Dart hotel plan hinges on rock removal

Developer wants to create resort district

The proposed location of the new Dart hotel. Tiki Beach restaurant can be seen on the right.

Developer Dart Realty is seeking permission to remove “beach rocks” from shallow coastal waters off a Seven Mile Beach property where it is proposing to build a five-star hotel.

Dart has switched the site of the long-planned hotel to a beachfront property close to the Tiki Beach restaurant. The hotel, which is expected to be a Four Seasons, was originally slated for the opposite end of the beach, next to Royal Palms.

Dart says it hopes to incorporate the new hotel and the neighboring Kimpton hotel in a luxury “sea to sea resort district” stretching from the Cayman Islands Yacht Club on the North Sound to Seven Mile Beach.

The long-term master plan for the area could also include canal-entry from the North Sound, under the highway, allowing visitors to both hotels to be taxied from the airport by boat. New restaurants and other amenities, including a kids resort, conference center and sports club, are also being discussed for the site.

The five-star hotel has a tentative opening date of 2020. But the development hinges on a coastal works application, filed by Dart on Thursday, seeking approval to begin removing beach rocks from the shallow waters off Seven Mile Beach.

Jackie Doak, chief operating officer at Dart, said the rocks need to be moved to create safer and easier access for swimmers. She said a deal with the hotel operator, which Dart has not named but several politicians, most recently tourism councillor Joey Hew, have indicated will be Four Seasons, is contingent on the rocks’ removal.

Environmental consultants hired by Dart have reviewed the site and suggested the rocks can be excavated with little impact on the environment.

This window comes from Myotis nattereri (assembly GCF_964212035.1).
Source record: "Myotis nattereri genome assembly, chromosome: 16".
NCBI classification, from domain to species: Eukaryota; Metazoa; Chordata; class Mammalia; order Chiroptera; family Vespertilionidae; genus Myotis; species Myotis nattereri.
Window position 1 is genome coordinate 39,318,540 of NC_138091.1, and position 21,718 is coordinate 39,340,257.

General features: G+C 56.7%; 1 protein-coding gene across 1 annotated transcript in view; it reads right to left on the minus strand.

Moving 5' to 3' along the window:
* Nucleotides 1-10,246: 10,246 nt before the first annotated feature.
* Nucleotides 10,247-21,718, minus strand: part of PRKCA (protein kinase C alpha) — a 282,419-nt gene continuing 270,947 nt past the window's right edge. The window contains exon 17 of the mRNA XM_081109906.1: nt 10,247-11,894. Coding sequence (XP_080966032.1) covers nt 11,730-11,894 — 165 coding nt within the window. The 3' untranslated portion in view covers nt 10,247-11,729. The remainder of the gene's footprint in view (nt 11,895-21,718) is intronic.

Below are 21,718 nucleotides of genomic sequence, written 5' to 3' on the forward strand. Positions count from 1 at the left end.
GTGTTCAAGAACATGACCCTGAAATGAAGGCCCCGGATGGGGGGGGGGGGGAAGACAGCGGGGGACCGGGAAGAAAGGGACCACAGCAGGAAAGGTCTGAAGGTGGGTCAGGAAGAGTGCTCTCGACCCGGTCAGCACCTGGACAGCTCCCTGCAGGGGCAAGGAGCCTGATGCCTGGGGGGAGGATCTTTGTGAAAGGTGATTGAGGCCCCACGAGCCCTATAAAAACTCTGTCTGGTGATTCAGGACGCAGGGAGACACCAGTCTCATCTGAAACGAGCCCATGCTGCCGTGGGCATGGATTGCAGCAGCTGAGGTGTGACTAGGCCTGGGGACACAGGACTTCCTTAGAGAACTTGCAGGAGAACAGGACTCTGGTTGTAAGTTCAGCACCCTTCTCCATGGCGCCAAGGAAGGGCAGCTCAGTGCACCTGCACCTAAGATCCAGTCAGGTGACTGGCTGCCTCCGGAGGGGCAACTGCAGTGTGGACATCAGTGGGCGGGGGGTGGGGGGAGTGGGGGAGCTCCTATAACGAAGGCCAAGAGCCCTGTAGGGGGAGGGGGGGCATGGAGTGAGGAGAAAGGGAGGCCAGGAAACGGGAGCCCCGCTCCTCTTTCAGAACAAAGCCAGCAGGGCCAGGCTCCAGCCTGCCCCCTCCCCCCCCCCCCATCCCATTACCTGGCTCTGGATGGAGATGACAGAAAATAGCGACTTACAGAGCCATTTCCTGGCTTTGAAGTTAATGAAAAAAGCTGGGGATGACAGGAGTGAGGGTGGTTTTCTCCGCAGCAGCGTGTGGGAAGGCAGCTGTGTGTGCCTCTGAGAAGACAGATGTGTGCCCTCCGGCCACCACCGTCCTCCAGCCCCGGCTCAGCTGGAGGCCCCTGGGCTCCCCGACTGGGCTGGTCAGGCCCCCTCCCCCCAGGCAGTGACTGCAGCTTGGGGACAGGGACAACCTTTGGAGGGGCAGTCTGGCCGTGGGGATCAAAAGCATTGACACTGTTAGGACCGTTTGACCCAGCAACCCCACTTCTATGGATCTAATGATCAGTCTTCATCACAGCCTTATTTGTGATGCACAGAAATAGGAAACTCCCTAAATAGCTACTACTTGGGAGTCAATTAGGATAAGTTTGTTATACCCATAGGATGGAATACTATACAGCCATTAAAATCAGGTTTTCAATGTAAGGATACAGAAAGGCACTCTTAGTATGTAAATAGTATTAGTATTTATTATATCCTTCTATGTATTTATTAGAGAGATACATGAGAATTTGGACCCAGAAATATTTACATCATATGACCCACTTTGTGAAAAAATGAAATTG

The initial coastal works application is for a trial investigation to remove rock samples and test methodology for a full excavation of the partially submerged rocks. The developer will also investigate the possibility of crushing the rocks to be returned to the beach as sand.

Ms. Doak acknowledged there are small patches of coral in the area, but she said they are not significant. She said Dart has worked with consultants with in-depth knowledge of Cayman’s coastal environment, including geologist Brian Jones, and Richard Seymour, who worked on an earlier study of Seven Mile Beach.

She said both men had recommended that the rocks could be removed without impacting the dynamics of the beach and its ecosystem.

“Given our land holdings in the area, we are as sensitive as anyone to anything that could impact the environment or the dynamics of Seven Mile Beach,” Ms. Doak added.

She said the rocks made it difficult to swim or snorkel in the area, and improving access is important to the success of the project.

“It is not the experience you get in other parts of Seven Mile Beach,” she said.

The coastal works application is the first step in bringing Dart’s long-held plans for a five-star hotel to the Cayman Islands. Ms. Doak said the site was switched after discussions with the five-star operator that will manage the hotel.

She said the new location provides an opportunity for Dart to create a resort district.

“We did originally have the hotel at Camana Bay, but because of the multiplicity of options that this site gives us, we decided, with the operator, to go for this site.

“The really unique proposition that this provides to us as a developer is it gives us the opportunity to create an amazing resort district with much more amenities in addition to the two distinct hotel sites.”

The five-star property, which is in the conceptual phase, is estimated to have 175 rooms and 80 residences. Like the Kimpton hotel, it will be set well back from the beach and could include residences on both sides of the highway.

Subject to the Department of Environment’s review of all technical documentation and Cabinet’s approval, the beach-rock removal trial would be conducted in late April and the project would begin in November, to avoid turtle nesting season.